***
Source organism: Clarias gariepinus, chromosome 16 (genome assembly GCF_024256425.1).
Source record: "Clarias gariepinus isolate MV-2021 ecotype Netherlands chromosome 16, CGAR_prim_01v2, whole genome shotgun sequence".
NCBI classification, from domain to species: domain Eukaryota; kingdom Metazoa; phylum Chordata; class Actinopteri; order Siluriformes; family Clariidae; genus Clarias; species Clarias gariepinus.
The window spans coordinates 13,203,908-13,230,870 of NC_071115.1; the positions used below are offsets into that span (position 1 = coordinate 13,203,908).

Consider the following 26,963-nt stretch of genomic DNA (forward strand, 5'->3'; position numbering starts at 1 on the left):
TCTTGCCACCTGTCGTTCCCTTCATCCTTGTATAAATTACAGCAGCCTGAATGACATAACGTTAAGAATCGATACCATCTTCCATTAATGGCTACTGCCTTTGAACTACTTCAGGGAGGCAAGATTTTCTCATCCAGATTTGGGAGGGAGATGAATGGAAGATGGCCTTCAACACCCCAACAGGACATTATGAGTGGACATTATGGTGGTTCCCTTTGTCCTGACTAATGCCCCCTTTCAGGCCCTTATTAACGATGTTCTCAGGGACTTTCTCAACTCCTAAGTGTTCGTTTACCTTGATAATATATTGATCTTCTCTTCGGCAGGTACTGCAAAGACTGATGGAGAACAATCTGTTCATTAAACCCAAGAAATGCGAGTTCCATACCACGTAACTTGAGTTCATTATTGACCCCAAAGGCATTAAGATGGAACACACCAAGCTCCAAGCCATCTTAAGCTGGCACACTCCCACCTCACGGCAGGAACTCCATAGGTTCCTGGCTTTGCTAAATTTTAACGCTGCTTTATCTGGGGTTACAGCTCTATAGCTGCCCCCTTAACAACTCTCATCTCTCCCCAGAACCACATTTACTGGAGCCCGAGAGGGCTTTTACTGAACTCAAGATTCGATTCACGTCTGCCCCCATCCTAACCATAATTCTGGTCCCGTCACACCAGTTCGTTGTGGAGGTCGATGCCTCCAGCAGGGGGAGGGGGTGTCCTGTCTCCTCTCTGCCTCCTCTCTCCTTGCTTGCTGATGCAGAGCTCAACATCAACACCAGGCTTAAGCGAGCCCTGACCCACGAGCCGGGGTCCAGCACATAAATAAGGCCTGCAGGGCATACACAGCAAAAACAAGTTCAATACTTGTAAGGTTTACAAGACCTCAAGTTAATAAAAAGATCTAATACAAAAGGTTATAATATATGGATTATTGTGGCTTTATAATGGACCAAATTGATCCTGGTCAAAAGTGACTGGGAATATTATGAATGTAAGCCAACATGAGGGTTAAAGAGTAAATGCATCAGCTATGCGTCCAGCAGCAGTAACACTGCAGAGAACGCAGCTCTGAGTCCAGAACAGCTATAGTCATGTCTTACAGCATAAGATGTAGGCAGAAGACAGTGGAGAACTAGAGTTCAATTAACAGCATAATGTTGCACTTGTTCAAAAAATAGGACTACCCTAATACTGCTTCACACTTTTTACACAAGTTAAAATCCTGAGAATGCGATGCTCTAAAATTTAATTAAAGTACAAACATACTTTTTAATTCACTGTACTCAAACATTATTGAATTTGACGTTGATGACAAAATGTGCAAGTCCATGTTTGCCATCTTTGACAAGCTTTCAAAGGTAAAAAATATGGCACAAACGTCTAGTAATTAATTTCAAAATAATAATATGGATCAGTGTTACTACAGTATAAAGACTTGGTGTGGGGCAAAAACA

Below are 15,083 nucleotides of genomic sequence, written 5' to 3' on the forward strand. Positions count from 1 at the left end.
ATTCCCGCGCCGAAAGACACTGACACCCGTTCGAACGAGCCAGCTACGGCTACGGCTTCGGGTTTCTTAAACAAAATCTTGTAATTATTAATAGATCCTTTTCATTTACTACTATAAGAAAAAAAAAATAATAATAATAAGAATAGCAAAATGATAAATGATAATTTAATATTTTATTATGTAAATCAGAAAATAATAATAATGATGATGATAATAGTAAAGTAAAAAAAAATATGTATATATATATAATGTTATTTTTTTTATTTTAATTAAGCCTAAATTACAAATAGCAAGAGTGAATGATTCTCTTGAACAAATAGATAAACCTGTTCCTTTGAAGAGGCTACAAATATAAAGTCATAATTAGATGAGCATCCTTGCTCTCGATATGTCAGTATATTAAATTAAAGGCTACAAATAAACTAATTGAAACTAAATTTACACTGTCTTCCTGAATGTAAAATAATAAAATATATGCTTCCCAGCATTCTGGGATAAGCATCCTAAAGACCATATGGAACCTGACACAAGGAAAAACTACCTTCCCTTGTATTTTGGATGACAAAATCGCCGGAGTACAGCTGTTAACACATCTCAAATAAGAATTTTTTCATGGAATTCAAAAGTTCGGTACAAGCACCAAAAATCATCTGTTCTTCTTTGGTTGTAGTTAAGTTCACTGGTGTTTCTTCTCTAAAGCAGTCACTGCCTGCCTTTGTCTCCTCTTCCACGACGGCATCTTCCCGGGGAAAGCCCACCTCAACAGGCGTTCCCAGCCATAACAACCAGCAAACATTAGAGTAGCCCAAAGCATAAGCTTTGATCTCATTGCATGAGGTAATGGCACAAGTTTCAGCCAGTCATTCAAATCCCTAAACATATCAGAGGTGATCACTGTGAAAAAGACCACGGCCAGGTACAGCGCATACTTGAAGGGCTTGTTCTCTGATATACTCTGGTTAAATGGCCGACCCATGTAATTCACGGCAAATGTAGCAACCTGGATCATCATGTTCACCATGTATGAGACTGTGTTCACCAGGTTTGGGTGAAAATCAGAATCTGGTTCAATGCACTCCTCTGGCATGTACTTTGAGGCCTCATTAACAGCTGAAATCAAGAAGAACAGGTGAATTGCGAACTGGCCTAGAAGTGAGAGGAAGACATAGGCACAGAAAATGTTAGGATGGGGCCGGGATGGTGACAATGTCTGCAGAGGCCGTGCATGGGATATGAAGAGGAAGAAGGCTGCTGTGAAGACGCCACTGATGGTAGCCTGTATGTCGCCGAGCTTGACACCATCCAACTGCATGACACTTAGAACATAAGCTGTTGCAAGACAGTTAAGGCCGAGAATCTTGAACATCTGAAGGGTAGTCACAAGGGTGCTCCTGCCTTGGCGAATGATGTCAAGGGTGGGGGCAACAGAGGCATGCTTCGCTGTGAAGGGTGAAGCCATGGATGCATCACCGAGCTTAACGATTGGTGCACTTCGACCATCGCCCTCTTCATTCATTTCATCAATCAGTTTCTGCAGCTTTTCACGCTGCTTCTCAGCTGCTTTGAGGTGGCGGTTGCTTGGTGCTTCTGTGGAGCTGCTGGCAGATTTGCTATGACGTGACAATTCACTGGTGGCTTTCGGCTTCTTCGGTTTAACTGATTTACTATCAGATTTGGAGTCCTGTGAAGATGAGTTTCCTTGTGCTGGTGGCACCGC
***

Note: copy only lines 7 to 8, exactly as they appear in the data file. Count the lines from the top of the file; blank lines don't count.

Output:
Below are 15,083 nucleotides of genomic sequence, written 5' to 3' on the forward strand. Positions count from 1 at the left end.
ATTCCCGCGCCGAAAGACACTGACACCCGTTCGAACGAGCCAGCTACGGCTACGGCTTCGGGTTTCTTAAACAAAATCTTGTAATTATTAATAGATCCTTTTCATTTACTACTATAAGAAAAAAAAAATAATAATAATAAGAATAGCAAAATGATAAATGATAATTTAATATTTTATTATGTAAATCAGAAAATAATAATAATGATGATGATAATAGTAAAGTAAAAAAAAATATGTATATATATATAATGTTATTTTTTTTATTTTAATTAAGCCTAAATTACAAATAGCAAGAGTGAATGATTCTCTTGAACAAATAGATAAACCTGTTCCTTTGAAGAGGCTACAAATATAAAGTCATAATTAGATGAGCATCCTTGCTCTCGATATGTCAGTATATTAAATTAAAGGCTACAAATAAACTAATTGAAACTAAATTTACACTGTCTTCCTGAATGTAAAATAATAAAATATATGCTTCCCAGCATTCTGGGATAAGCATCCTAAAGACCATATGGAACCTGACACAAGGAAAAACTACCTTCCCTTGTATTTTGGATGACAAAATCGCCGGAGTACAGCTGTTAACACATCTCAAATAAGAATTTTTTCATGGAATTCAAAAGTTCGGTACAAGCACCAAAAATCATCTGTTCTTCTTTGGTTGTAGTTAAGTTCACTGGTGTTTCTTCTCTAAAGCAGTCACTGCCTGCCTTTGTCTCCTCTTCCACGACGGCATCTTCCCGGGGAAAGCCCACCTCAACAGGCGTTCCCAGCCATAACAACCAGCAAACATTAGAGTAGCCCAAAGCATAAGCTTTGATCTCATTGCATGAGGTAATGGCACAAGTTTCAGCCAGTCATTCAAATCCCTAAACATATCAGAGGTGATCACTGTGAAAAAGACCACGGCCAGGTACAGCGCATACTTGAAGGGCTTGTTCTCTGATATACTCTGGTTAAATGGCCGACCCATGTAATTCACGGCAAATGTAGCAACCTGGATCATCATGTTCACCATGTATGAGACTGTGTTCACCAGGTTTGGGTGAAAATCAGAATCTGGTTCAATGCACTCCTCTGGCATGTACTTTGAGGCCTCATTAACAGCTGAAATCAAGAAGAACAGGTGAATTGCGAACTGGCCTAGAAGTGAGAGGAAGACATAGGCACAGAAAATGTTAGGATGGGGCCGGGATGGTGACAATGTCTGCAGAGGCCGTGCATGGGATATGAAGAGGAAGAAGGCTGCTGTGAAGACGCCACTGATGGTAGCCTGTATGTCGCCGAGCTTGACACCATCCAACTGCATGACACTTAGAACATAAGCTGTTGCAAGACAGTTAAGGCCGAGAATCTTGAACATCTGAAGGGTAGTCACAAGGGTGCTCCTGCCTTGGCGAATGATGTCAAGGGTGGGGGCAACAGAGGCATGCTTCGCTGTGAAGGGTGAAGCCATGGATGCATCACCGAGCTTAACGATTGGTGCACTTCGACCATCGCCCTCTTCATTCATTTCATCAATCAGTTTCTGCAGCTTTTCACGCTGCTTCTCAGCTGCTTTGAGGTGGCGGTTGCTTGGTGCTTCTGTGGAGCTGCTGGCAGATTTGCTATGACGTGACAATTCACTGGTGGCTTTCGGCTTCTTCGGTTTAACTGATTTACTATCAGATTTGGAGTCCTGTGAAGATGAGTTTCCTTGTGCTGGTGGCACCGC